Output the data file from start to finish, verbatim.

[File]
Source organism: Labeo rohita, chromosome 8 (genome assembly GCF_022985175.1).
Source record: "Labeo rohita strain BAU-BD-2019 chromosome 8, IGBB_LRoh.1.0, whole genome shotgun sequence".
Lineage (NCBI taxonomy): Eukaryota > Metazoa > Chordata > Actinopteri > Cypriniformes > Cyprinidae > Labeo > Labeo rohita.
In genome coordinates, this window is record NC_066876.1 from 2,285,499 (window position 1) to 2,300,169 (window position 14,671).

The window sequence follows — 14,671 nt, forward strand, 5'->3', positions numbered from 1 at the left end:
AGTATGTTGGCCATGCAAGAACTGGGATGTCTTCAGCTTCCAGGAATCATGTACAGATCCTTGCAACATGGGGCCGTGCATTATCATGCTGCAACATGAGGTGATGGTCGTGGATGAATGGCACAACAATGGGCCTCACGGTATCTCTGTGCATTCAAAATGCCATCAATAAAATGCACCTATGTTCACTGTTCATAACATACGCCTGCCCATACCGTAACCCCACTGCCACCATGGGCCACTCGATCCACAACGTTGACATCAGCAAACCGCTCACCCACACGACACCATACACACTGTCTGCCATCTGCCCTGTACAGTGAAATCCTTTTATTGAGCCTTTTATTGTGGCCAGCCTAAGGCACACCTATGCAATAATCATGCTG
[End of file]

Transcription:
Source organism: Labeo rohita, chromosome 8 (genome assembly GCF_022985175.1).
Source record: "Labeo rohita strain BAU-BD-2019 chromosome 8, IGBB_LRoh.1.0, whole genome shotgun sequence".
Lineage (NCBI taxonomy): Eukaryota > Metazoa > Chordata > Actinopteri > Cypriniformes > Cyprinidae > Labeo > Labeo rohita.
In genome coordinates, this window is record NC_066876.1 from 2,285,499 (window position 1) to 2,300,169 (window position 14,671).

The window sequence follows — 14,671 nt, forward strand, 5'->3', positions numbered from 1 at the left end:
AGTATGTTGGCCATGCAAGAACTGGGATGTCTTCAGCTTCCAGGAATCATGTACAGATCCTTGCAACATGGGGCCGTGCATTATCATGCTGCAACATGAGGTGATGGTCGTGGATGAATGGCACAACAATGGGCCTCACGGTATCTCTGTGCATTCAAAATGCCATCAATAAAATGCACCTATGTTCACTGTTCATAACATACGCCTGCCCATACCGTAACCCCACTGCCACCATGGGCCACTCGATCCACAACGTTGACATCAGCAAACCGCTCACCCACACGACACCATACACACTGTCTGCCATCTGCCCTGTACAGTGAAATCCTTTTATTGAGCCTTTTATTGTGGCCAGCCTAAGGCACACCTATGCAATAATCATGCTG